“Mostly it’s just healthy eating, with a lot of fruits and vegetables, whole grains, nuts and seeds,” says registered dietitian Ruth Frechman, spokesperson for the Academy of Nutrition and Dietetics.
Fruits, veggies and whole grains are natural inflammation fighters that can also help control your weight. “It’s important to stay at a healthy weight to ease up some of the stress on the joints,” Frechman adds.
For every 1 pound of weight you lose, you reduce the load on your knee joint by 4 pounds.
Foods to Ease Joint Pain
Remember, there’s no magic food,” stresses Frechman. But growing evidence suggests that following a healthy diet and adding in specific foods and spices could help fight inflammation and joint pain.
Broccoli, Brussels sprouts and cabbage. These veggies are part of the cruciferous family, and they are full of a compound called sulforaphane, which helps slow cartilage damage in joints due to osteoarthritis, according to a 2013 study involving mice. Admittedly, it’s an early study. But veggies are always a healthy choice. Try adding broccoli, Brussels sprouts, cabbage, kale or cauliflower to your salad or stir-fry.
EHA & DPA. Fatty fish like salmon, tuna, trout and mackerel are rich in omega-3 fatty acids, which help fight inflammation. Try adding mackerel or trout into your nutrition. Steer clear of Fish Oil supplements, however, as no matter how "clean" can be tainted with mercury. An alternative is algae-derived OR Krill Oil.
Garlic. Garlic is a member of the allium family—which also includes onions and leeks. These items contain a compound called diallyl disulfide that may help with a number of diseases—including arthritis.
Tart cherries. Some people with arthritis have found relief from products made from tart cherries. The ingredient in cherries that helps with joint symptoms is the same one that gives this fruit its red color—anthocyanin. A 2013 study published in Osteoarthritis and Cartilage found that subjects who drank tart cherry juice had improvements in the pain and stiffness of Osteo Arthritis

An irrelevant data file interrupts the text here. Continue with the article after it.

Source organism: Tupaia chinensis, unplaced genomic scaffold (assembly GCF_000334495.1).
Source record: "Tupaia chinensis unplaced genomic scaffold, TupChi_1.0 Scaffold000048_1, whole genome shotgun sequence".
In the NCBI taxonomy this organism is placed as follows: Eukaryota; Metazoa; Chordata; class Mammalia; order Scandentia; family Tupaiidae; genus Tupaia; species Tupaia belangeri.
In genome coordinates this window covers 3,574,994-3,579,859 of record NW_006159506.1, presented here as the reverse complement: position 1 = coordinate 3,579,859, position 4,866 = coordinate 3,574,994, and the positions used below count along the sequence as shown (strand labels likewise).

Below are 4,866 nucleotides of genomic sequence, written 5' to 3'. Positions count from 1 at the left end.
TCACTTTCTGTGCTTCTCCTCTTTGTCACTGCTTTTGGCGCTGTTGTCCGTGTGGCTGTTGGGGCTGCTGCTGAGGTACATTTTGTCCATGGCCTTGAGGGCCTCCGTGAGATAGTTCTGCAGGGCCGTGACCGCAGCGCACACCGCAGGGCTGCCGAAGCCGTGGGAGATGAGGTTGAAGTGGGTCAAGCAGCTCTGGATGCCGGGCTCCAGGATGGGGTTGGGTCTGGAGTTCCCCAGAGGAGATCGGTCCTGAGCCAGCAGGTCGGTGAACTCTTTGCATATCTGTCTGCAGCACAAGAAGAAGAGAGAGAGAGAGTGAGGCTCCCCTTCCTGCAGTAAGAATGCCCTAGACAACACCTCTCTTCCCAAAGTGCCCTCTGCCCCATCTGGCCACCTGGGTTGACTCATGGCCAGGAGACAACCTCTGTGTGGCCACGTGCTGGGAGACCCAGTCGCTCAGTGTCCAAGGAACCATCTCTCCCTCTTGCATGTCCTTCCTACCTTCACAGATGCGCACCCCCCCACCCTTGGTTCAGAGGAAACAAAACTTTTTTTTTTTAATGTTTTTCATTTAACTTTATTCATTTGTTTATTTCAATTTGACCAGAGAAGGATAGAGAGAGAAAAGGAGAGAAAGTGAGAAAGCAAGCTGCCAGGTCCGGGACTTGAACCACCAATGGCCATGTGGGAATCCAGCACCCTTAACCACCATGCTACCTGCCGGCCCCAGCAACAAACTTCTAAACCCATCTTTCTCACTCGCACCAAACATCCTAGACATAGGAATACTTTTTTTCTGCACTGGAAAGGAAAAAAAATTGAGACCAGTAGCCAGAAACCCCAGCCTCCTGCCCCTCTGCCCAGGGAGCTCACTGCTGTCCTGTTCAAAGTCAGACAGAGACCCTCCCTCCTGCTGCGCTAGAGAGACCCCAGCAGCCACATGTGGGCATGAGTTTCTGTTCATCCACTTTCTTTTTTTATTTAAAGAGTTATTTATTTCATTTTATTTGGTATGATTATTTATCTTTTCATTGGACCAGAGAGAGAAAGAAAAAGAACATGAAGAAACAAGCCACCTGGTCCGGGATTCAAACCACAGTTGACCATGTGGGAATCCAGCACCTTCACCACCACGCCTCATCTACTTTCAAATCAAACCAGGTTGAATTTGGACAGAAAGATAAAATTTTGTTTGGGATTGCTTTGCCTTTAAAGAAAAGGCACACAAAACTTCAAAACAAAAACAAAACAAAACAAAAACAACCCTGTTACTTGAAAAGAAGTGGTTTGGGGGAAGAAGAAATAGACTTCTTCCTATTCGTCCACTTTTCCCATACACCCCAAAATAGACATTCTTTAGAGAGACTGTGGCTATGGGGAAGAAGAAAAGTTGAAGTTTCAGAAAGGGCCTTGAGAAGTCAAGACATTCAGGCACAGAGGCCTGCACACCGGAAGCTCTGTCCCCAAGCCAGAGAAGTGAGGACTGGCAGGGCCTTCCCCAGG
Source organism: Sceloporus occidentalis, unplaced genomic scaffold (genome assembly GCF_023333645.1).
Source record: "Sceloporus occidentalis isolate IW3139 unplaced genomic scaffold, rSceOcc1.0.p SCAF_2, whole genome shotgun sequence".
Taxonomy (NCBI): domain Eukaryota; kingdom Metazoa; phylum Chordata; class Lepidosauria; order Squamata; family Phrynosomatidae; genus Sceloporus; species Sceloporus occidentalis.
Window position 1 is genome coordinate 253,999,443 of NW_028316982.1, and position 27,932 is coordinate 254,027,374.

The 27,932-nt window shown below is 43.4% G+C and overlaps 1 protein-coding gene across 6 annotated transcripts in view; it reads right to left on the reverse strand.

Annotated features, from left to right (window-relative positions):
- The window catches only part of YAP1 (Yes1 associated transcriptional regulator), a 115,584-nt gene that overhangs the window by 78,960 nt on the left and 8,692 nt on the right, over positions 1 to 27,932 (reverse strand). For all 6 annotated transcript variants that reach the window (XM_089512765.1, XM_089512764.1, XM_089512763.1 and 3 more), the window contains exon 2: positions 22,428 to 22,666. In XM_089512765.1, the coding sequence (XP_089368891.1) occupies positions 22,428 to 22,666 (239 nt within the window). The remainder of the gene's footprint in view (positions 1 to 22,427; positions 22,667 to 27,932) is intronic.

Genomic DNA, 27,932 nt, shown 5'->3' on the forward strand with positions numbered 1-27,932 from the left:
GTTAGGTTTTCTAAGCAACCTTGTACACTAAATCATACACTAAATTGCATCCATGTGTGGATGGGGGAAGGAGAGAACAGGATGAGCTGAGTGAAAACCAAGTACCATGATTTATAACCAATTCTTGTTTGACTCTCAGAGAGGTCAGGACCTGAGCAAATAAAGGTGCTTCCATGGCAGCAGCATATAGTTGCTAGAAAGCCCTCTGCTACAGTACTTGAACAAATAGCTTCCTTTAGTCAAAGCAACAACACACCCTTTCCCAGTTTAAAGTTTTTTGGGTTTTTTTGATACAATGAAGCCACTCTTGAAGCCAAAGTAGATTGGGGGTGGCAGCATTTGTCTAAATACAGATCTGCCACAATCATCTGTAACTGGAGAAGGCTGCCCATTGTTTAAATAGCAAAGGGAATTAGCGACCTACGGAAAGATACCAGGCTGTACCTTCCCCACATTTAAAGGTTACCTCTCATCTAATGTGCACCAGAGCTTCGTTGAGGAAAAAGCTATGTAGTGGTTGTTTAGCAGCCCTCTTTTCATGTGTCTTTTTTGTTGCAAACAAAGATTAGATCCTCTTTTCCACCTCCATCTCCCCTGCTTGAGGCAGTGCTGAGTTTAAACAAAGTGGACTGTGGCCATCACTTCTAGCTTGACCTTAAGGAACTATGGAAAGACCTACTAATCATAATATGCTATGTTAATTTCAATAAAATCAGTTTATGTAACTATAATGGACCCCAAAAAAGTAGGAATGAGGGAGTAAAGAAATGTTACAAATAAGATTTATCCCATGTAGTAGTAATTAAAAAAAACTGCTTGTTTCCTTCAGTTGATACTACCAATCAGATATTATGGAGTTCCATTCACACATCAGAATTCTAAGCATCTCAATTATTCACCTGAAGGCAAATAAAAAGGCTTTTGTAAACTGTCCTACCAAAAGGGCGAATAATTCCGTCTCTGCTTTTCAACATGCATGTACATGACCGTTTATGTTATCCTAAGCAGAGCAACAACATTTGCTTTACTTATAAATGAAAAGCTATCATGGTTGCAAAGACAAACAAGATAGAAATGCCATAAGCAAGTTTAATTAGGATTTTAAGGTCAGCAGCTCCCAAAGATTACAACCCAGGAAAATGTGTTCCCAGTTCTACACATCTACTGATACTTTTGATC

Turmeric. One of the best-researched inflammation fighters isn’t a food at all, but a spice. Turmeric contains a compound called curcumin. A 2012 review published in the International Journal of Molecular Sciences said that “curcumin could be beneficial in the management of chronic inflammatory-related joint disease,” but authors warned that there is a considerable lack of data regarding side effects and safety.
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Vitamin C. Antioxidants in vitamin C may slow the progression of OA, research finds. A 2011 study from the University of South Florida reported that people who took vitamin C supplements were 11 percent less likely to develop knee OA than those who didn’t take the supplements. You can get vitamin C from strawberries, kiwi, pineapple, or cantaloupe. However, Frechman warns against taking supplements with much higher doses than 65 to 85 milligrams, because in large doses vitamin C can increase the risk of kidney stones.
We believe that along with a healthy diet, anyone can achieve a pain free existence. For that extra push, supplementation may play a very big part in the total relief that you're seeking.
When looking for a supplement product to help with your joint pain and stiffness, be sure to look at the three major players: Turmeric, Glucosamine & Chondroitin. Those are the "holy trinity" of joint pain relief, with many years and solid scientific evidence to their use and effectiveness.
You don't have to live life in pain.
1. Eat well.
2. Supplement well.
3. Live well!
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